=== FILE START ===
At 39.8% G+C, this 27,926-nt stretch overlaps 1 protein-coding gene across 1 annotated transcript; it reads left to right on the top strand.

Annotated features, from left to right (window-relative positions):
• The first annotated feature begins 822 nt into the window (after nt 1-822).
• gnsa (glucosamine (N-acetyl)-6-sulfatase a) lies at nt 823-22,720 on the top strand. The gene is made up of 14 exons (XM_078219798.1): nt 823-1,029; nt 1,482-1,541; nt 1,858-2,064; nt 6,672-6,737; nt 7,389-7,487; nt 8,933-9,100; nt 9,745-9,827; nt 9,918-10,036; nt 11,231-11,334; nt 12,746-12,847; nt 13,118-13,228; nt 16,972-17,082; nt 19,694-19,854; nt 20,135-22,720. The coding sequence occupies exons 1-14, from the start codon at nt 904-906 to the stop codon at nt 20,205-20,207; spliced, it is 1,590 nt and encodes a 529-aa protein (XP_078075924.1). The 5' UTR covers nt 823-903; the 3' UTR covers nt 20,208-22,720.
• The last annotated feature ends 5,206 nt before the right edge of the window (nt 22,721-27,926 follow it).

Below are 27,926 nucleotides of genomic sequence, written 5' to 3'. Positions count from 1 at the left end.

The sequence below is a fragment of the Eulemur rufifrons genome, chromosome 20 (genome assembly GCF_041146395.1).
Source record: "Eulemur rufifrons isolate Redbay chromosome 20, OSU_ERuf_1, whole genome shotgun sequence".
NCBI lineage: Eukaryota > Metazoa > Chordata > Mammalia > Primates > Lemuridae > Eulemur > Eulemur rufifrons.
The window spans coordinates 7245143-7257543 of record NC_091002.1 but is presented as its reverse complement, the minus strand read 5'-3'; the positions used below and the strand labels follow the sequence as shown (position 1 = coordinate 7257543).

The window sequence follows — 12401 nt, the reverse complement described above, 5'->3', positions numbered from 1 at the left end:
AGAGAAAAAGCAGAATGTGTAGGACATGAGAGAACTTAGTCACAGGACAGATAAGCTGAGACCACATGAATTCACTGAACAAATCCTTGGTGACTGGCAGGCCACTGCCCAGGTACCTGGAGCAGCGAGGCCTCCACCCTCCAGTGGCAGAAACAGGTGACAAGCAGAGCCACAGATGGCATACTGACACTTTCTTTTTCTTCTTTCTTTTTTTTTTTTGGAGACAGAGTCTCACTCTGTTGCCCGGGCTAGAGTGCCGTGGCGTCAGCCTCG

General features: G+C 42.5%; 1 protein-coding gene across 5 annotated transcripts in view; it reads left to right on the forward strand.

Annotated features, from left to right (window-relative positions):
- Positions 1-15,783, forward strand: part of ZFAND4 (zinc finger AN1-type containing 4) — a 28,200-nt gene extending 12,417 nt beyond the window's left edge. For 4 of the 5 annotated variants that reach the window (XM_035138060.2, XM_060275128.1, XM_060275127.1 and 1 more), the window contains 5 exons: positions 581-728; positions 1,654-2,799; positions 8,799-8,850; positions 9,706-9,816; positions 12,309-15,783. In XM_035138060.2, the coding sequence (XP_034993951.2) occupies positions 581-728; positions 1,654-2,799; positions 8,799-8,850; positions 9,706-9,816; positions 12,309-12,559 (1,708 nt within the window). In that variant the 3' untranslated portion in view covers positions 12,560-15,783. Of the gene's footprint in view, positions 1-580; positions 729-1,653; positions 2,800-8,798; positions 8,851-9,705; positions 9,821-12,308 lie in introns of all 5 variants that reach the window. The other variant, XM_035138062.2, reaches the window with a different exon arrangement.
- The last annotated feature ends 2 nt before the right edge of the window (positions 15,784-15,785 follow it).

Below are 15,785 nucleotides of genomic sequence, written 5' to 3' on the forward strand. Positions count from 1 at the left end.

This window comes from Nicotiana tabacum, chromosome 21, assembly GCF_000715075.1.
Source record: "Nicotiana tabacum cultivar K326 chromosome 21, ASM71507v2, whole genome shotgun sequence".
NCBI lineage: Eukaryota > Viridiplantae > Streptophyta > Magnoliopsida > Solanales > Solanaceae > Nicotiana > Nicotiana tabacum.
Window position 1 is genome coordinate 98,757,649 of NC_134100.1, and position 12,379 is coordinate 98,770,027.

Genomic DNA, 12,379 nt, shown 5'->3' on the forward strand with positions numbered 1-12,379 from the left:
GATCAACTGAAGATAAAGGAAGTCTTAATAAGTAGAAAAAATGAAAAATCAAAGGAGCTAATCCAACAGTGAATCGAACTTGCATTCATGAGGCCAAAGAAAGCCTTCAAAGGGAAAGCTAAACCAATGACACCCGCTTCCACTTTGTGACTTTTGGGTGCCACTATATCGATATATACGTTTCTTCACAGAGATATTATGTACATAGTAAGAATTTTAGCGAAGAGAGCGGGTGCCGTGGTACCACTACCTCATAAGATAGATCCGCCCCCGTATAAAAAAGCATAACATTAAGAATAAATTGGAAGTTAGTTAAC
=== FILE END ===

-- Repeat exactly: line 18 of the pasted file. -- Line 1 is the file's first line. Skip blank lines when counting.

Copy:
This window comes from Nicotiana tabacum, chromosome 21, assembly GCF_000715075.1.